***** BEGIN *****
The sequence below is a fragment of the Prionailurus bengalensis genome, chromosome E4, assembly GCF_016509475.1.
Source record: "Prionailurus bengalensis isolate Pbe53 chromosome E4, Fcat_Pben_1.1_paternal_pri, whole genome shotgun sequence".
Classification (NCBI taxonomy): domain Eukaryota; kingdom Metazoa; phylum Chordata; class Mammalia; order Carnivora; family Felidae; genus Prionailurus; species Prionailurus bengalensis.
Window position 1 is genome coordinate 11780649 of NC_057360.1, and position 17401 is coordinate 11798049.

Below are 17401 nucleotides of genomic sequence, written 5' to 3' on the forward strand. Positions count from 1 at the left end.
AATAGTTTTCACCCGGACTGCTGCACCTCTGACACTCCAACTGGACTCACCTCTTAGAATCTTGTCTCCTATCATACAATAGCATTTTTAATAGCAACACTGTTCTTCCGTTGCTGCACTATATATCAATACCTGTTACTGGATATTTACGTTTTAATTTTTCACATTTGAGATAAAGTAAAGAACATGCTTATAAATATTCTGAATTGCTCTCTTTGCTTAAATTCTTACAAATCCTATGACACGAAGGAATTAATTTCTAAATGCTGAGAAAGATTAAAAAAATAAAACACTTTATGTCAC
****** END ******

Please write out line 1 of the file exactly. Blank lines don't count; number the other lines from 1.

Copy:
The sequence below is a fragment of the Prionailurus bengalensis genome, chromosome E4, assembly GCF_016509475.1.